As a result of this report, the HoB will establish a ‘Bread of Life’ Fast Food Action Committee, insisting on root-and-branch change throughout the industry, especially to improve the working conditions for the most deprived and tackle the industry’s endemic dependence on palm oil. As a result of stoking the fires of worker discontent, fast food sector will be blighted with industrial action. However, along with other public figures, the Archbishop will appeal for calm,urging all sides in the dispute to return to negotiating table in the spirit of compromise and forgiveness. He will offer to mediate beteen the parties involved.

      So, what’s wrong with this approach? It is the industrialisation and bureaucratisation of the gospel. Unless it involves a photo opportunity, they just don’t see the point of mentoring just a few individuals and leading those by such an example that they would be inspired to lead others.
      Yet, that’s how all great and lasting movements have started, including the one we all claim to follow.

  2. This seems interesting and important – but I don’t know who ‘Global South’ is (of course wikipedia is at hand, but still…), I don’t completely understand why the red paragraph is an ‘ouch’, and I’m not quite sure what ‘game’ is now ‘on’! I am on a C of E learning curve and I would be very interested to hear more from you on this, Peter.

    • Conservatives in the Communion feel that the “Instruments of Unity” have effectively been hijacked by the liberals. This is a clear warning that the Conservatives are going to try and take them back.

      • But if they did – could the CofE remain as the established national church,given that the current uneasy position is the most conservative the CofE felt it could go – largely to keep the Africans et al on board. Or would it lead to a much broader and inevitable split of the entire Communion? Because if the CofE was no longer in a prominent position in the Communion, it would have no need to appease the conservatives, and the importance of England ‘holding the Communion together’ would have disappeared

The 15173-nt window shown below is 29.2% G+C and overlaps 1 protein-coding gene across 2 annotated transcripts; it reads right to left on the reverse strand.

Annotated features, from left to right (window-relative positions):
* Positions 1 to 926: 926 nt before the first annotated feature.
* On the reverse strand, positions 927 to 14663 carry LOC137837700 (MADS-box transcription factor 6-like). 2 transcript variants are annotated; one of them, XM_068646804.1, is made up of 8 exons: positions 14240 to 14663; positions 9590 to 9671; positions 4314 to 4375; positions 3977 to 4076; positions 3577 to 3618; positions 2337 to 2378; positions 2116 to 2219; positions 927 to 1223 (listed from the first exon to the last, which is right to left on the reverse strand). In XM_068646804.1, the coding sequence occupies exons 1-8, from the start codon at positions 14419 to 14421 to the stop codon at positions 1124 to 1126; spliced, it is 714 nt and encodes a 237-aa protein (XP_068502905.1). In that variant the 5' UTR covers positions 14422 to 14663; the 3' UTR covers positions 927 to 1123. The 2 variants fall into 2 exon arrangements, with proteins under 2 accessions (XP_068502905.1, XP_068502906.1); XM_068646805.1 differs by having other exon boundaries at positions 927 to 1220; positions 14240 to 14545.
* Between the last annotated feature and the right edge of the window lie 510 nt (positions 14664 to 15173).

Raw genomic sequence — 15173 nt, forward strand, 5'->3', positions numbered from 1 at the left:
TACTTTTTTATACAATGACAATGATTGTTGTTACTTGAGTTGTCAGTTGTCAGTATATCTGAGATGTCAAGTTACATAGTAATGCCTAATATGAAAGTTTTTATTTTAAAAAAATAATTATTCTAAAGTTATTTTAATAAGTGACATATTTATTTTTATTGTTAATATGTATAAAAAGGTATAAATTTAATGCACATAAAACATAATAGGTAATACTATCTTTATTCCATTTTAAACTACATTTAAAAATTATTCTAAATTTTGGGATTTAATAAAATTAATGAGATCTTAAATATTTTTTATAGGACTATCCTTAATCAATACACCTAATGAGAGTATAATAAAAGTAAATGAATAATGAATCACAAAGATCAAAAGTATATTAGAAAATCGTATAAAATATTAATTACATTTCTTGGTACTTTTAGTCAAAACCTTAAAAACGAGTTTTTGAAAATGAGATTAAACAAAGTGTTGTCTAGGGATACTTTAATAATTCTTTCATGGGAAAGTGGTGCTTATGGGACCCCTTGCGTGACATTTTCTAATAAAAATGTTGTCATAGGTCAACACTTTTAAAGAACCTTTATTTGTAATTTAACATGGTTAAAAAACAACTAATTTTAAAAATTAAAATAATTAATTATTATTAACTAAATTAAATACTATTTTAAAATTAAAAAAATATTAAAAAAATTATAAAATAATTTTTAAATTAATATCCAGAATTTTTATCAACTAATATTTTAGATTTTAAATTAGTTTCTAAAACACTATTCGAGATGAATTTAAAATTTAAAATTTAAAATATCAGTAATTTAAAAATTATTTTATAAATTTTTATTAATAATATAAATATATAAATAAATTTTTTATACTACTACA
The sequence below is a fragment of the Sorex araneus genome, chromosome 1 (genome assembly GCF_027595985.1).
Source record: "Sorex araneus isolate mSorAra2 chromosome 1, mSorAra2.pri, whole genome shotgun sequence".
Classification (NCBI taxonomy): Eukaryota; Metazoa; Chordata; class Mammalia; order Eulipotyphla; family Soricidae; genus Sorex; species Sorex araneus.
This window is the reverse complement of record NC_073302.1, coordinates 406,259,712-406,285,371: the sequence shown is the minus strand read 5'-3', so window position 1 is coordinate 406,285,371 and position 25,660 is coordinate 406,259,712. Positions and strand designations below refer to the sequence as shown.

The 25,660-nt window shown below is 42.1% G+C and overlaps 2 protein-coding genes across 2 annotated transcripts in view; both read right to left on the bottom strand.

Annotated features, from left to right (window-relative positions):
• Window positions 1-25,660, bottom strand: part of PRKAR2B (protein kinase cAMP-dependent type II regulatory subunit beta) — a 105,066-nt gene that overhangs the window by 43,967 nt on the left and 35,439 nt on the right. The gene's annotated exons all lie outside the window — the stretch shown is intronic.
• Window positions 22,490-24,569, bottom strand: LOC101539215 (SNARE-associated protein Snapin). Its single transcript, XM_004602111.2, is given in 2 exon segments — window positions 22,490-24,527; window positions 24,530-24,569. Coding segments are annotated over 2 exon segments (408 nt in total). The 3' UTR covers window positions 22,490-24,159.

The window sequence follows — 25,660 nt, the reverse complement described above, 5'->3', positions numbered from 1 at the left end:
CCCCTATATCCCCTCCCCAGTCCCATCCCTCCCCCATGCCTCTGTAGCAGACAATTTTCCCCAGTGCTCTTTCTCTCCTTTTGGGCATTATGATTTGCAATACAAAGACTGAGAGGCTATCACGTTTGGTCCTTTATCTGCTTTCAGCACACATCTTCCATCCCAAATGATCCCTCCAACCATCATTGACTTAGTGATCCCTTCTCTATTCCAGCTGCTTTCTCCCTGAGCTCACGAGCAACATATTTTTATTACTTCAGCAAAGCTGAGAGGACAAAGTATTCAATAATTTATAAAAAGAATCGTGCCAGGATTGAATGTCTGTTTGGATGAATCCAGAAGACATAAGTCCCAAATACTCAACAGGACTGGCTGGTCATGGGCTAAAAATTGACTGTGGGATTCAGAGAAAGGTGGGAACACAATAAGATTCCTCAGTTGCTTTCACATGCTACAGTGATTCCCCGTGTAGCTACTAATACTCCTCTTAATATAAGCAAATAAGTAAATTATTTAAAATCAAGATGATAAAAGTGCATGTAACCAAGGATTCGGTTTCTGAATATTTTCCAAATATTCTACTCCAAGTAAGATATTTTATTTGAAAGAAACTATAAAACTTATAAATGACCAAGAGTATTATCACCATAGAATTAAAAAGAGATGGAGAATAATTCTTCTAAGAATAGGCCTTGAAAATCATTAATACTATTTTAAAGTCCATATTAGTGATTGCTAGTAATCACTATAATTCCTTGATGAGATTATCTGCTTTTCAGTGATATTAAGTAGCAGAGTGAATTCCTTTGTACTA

• It really might be best for everyone long term. There simply isn’t going to be agreement, and I get the impression that people in general – those not actually involved – are starting to switch off from the whole thing. When all the church appear to talk about is women and gays, and that is how it appears, its not really surprising if people think they are the issues they really care about. If there was an amicable divide it might strengthen the two groups who could then present their vision

  3. This Primatial Oversight Council might be a rough & ready solution to the Church of England’s woes.

    The CofE follows the Episcopal Church in affirming gay people’s relationships, and dissenting parishes get “alternative oversight” from the Global South. Some kind of timeshare deal is fixed on the cathedrals.

    How about it?

    • I like the idea of a cathedral timeshare scheme, but I see an immediate problem – there is a profound but sincere difference of opinion within the church as to what is meant by “going 50/50” ;)

    • Alternatively, The CofE maintains communion with the Global South and permits affirming parishes to get ‘alternative oversight’ from TEC.

      Of course, affirming parishes would have to leave their dioceses formally before joining TEC, but we won’t do what TEC did to their own departing parishes.

  4. While I have some concerns about this group and their attempt to usurp some authority over Communion affairs, picking up on proposals long since abandoned, the name missing from the communique is not the Primate of Nigeria (significant as that is), but the Primate of All England.

    The ecclesial deficit is the absence of all the other Primates names from this PR stunt.

    Welby must be careful not to get sucked into this a Rowan was, it will undo him. The ACNA really must stop manipulating and sowing discord.

    • Ah yes the dastardly Acna – I thought it was the TEC and their friends over at TA that were rocking the boat, no? You can’t demand a change in doctrine then call those who want to continue in orthodoxy ‘manipulators’ and ‘sowers of discord’

      • I have no problem with those who think the Church has moved in a direction they cannot support, leaving and constituting a new community.
        I have priest friends in the ACNA, as I have in the Ordinariate (all of them gay as it happens), I respect their choice and they respect those who have chosen to remain.
        Some do not rest this easily.
        I am sorry for it, and I was just expressing a wish that those who are unsettled might take a different path.